aggr1    tx      hw      2    1.73M  463.86M
          aggr1    tx      hw      3  420.66K   80.03M
          aggr1    tx      hw      4  392.61K   74.03M
          aggr1    tx      hw      5    5.83M  543.86M
          aggr1    tx      hw      6    5.65M    7.46G
          aggr1    tx      hw      7    7.45M   14.39G
          aggr1    tx      hw      8    7.24M    7.62G
          aggr1    tx      hw      9    6.20M    7.46G
          aggr1    tx      hw     10    1.29M  380.93M
          aggr1    tx      hw     11    2.61M  220.95M
          aggr1    tx      hw     12   53.14M   17.73G
          aggr1    tx      hw     13  876.49K  108.12M
          aggr1    tx      hw     14    6.81M    1.50G
          aggr1    tx      hw     15    6.27M    1.43G

OK, so nfs1 has been removed, and now you can see rx and tx lanes/hardware rings visible. If the box is also configured correctly, to continue processing packets on the CPU that initially serviced the interrupt (ip:ip_squeue_fanout? ip_tcp_squeue_wput = 2?), you can see a radical increase in performance.

Here is the box before the change:

# iperf -s -i 1
Server listening on TCP port 5001
TCP window size: 2.00 MByte (default)
[  4] local x.x.x.x port 5001 connected with x.x.x.x port 53698
[ ID] Interval       Transfer     Bandwidth
[  4]  0.0- 1.0 sec   353 MBytes  2.96 Gbits/sec
[  4]  1.0- 2.0 sec   499 MBytes  4.19 Gbits/sec
[  4]  2.0- 3.0 sec   500 MBytes  4.19 Gbits/sec
[  4]  3.0- 4.0 sec   504 MBytes  4.23 Gbits/sec
[  4]  4.0- 5.0 sec   500 MBytes  4.20 Gbits/sec
[  4]  5.0- 6.0 sec   500 MBytes  4.19 Gbits/sec
[  4]  6.0- 7.0 sec   487 MBytes  4.08 Gbits/sec
[  4]  7.0- 8.0 sec   492 MBytes  4.13 Gbits/sec
[  4]  8.0- 9.0 sec   498 MBytes  4.17 Gbits/sec
[  4]  9.0-10.0 sec   502 MBytes  4.21 Gbits/sec
[  4]  0.0-10.0 sec  4.72 GBytes  4.05 Gbits/sec

And here is the after:

[  5] local x.x.x.x port 5001 connected with x.x.x.x port 58292
[  5]  0.0- 1.0 sec   888 MBytes  7.45 Gbits/sec
[  5]  1.0- 2.0 sec  1.09 GBytes  9.40 Gbits/sec
[  5]  2.0- 3.0 sec  1.09 GBytes  9.40 Gbits/sec
[  5]  3.0- 4.0 sec  1.09 GBytes  9.40 Gbits/sec
[  5]  4.0- 5.0 sec  1.09 GBytes  9.40 Gbits/sec
[  5]  5.0- 6.0 sec  1.09 GBytes  9.39 Gbits/sec
[  5]  6.0- 7.0 sec  1.09 GBytes  9.40 Gbits/sec
[  5]  7.0- 8.0 sec  1.09 GBytes  9.40 Gbits/sec
[  5]  8.0- 9.0 sec  1.09 GBytes  9.40 Gbits/sec
[  5]  9.0-10.0 sec  1.07 GBytes  9.17 Gbits/sec
[  5]  0.0-10.0 sec  10.7 GBytes  9.14 Gbits/sec

It’s not always quite that fast for a single stream, which I suspect has more to do with which CPUs are handling the interrupts. I have a bit more tuning to do with this test cluster. So I still have some minor work here. With the LACP aggregate (2x10Gb ixgbe 82599 built into the motherboard), I have seen 18.9 Gb/s with multiple iperf connections.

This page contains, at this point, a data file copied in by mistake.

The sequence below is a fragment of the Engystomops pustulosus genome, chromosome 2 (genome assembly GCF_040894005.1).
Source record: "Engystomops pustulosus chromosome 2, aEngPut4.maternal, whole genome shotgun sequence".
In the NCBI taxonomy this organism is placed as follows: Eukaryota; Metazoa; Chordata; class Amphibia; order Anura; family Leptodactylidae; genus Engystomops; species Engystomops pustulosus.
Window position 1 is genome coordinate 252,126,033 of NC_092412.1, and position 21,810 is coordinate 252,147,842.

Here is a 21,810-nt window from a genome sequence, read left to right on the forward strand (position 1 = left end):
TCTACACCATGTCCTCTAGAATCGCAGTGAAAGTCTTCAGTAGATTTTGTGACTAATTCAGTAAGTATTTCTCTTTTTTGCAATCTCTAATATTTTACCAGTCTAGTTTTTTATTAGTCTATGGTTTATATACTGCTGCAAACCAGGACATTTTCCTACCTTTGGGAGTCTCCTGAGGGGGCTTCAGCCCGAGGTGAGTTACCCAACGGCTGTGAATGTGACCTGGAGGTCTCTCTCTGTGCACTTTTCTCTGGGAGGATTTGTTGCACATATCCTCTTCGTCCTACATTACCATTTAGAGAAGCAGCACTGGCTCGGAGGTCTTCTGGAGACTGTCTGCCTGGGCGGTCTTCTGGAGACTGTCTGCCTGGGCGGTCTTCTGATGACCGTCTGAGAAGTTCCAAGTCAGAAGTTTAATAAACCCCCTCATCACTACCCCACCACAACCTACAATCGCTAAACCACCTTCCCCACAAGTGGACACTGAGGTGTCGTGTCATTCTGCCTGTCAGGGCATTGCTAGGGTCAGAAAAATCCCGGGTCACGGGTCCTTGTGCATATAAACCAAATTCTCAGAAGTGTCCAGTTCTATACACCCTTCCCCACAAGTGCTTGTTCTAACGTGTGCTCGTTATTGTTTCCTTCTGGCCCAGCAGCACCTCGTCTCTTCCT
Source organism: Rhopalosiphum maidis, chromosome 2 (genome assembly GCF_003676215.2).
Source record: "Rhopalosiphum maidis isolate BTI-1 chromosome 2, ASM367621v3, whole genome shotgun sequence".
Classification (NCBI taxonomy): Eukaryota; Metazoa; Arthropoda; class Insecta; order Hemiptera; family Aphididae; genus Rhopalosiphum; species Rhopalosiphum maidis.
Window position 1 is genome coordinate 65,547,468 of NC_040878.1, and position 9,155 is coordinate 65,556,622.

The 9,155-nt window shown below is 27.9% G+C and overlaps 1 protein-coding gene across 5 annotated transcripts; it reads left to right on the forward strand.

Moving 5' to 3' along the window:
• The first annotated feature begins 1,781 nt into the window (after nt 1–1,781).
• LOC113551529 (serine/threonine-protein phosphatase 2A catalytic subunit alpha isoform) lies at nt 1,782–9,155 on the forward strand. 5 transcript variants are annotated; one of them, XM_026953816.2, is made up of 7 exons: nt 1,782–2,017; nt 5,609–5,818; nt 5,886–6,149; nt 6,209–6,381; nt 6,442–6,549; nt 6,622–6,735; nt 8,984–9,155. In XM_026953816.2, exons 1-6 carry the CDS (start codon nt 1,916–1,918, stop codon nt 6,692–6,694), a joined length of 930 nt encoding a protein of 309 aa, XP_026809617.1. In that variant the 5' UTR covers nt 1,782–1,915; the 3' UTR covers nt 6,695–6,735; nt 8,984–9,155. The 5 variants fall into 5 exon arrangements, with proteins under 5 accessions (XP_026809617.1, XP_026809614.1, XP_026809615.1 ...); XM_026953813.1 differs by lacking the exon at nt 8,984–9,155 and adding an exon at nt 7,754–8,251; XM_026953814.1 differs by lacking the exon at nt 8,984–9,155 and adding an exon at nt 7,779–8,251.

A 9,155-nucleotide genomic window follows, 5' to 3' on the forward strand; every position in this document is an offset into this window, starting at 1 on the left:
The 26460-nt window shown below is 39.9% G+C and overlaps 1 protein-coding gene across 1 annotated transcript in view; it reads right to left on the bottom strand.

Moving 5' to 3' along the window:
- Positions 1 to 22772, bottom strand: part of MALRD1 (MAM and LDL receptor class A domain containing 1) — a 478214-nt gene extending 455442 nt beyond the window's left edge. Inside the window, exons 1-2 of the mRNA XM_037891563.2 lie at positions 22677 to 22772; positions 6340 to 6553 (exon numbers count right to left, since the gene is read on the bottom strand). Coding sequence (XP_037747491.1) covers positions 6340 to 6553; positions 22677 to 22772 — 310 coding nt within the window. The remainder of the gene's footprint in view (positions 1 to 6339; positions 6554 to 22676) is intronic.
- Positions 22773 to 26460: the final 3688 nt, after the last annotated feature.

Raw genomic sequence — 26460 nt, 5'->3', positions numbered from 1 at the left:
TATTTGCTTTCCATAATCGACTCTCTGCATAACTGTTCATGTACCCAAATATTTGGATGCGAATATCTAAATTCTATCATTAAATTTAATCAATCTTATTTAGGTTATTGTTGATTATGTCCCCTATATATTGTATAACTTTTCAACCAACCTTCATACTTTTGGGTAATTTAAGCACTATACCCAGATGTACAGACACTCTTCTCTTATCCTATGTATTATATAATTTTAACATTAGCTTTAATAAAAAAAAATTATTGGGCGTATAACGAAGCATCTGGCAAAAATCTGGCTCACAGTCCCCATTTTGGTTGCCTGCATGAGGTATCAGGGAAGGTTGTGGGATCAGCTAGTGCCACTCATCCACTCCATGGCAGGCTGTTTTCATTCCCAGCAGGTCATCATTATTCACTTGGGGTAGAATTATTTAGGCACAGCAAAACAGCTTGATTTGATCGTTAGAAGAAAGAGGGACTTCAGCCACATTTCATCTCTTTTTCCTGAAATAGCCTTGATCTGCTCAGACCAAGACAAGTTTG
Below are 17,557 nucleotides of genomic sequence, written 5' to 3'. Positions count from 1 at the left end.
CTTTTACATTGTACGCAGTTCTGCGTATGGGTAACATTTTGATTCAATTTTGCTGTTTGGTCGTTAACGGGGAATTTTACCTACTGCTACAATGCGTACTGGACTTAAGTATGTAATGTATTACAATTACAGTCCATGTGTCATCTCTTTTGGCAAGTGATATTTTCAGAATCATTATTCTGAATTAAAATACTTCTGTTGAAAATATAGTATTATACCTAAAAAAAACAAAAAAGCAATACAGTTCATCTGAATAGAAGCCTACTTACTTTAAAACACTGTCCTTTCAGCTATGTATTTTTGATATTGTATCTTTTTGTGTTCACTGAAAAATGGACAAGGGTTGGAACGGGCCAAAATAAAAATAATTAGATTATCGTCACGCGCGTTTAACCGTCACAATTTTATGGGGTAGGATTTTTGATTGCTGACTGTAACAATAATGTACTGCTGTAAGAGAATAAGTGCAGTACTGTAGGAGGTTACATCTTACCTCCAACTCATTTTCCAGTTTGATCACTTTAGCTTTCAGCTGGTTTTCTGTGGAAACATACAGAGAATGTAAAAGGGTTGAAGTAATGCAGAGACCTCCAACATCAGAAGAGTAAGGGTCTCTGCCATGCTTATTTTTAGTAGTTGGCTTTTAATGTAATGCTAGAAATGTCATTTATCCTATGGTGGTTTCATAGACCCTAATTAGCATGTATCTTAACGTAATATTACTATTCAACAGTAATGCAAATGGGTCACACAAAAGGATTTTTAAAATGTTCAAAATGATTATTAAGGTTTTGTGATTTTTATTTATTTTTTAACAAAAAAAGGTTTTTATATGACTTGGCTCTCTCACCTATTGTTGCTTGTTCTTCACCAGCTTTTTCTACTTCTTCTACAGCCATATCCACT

In case someone is curious, I’m using OpenIndiana hipster on HP DL360 G8s. 24 cores, 128 GB of RAM, 2 onboard 82599 ixgbe ethernet, and two Emulex boards with 8 Gb optics for the SAN attachment to Brocade switches. The storage is driven by an EMC Vplex (VS2), but we do use some direct attachment to flash arrays for ZILs (to get the absolute minimum latency.) The clustering I’ll detail in another post.

OpenIndiana hipster 2014.1

July 10th, 2014

I haven’t been paying close attention the last few weeks and was surprised to discover that hipster stopped updating. So, I finally had time to go read the mailing list and discovered that they’d moved to a hipster-2014.1 repository that contains just the most recent packages.

Needed to set up my boxes at work to mirror this repository, so I created a new local mirror:

# mkdir /data/pkg/hipster-2014.1
# pkgrepo create /data/pkg/hipster-2014.1
# pkgrecv -s -d /data/pkg/hipster-2014.1 '*'
# svccfg -s pkg/server add hipster-2014-1
# svccfg -s pkg/server:hipster-2014-1 addpg pkg application
# svccfg -s pkg/server:hipster-2014-1 setprop pkg/port=10087
# svccfg -s pkg/server:hipster-2014-1 setprop pkg/inst_root=/data/pkg/hipster-2014.1
# svccfg -s pkg/server:hipster-2014-1 addpg general framework
# svccfg -s pkg/server:hipster-2014-1 addpropvalue general/complete astring: hipster-2014.1
# svccfg -s pkg/server:hipster-2014-1 addpropvalue general/enabled boolean: true
# svccfg -s pkg/server:hipster-2014-1 setprop pkg/readonly=true
# svccfg -s pkg/server:hipster-2014-1 setprop pkg/threads=100
# svcadm refresh application/pkg/server:hipster-2014-1
# svcadm enable application/pkg/server:hipster-2014-1

Then, I have to fix apache on the box by editing proxy.conf:

# vi /etc/apache2/2.2/conf.d/proxy.conf

I add the following line:

ProxyPass /hipster-2014.1 nocanon

Making the file look like:

ProxyRequests Off
ProxyVia Block
ProxyStatus On
ProxyPreserveHost Off
ProxyPass /dev nocanon
ProxyPass /sfe nocanon
ProxyPass /sfe-encumbered nocanon
ProxyPass /local nocanon
ProxyPass /legacy nocanon
ProxyPass /hipster nocanon
ProxyPass /hipster-2014.1 nocanon
AllowEncodedSlashes NoDecode

Restart apache, set the publisher, and update:

# svcadm restart svc:/network/http:apache22
# pkg set-publisher -p
pkg set-publisher:
  Updated publisher(s):
# pkg set-publisher -p
pkg set-publisher:
  Updated publisher(s):
# pkg image-update
           Packages to install:   3
            Packages to update: 487
           Mediators to change:   2
       Create boot environment: Yes
Create backup boot environment:  No

DOWNLOAD                                PKGS         FILES    XFER (MB)   SPEED
Completed                            490/490     7415/7415  674.6/674.6 13.5M/s

PHASE                                          ITEMS
Removing old actions                       2682/2682
Installing new actions                     3920/3920
Updating modified actions                10263/10263
Updating package state database                 Done
Updating package cache                       487/487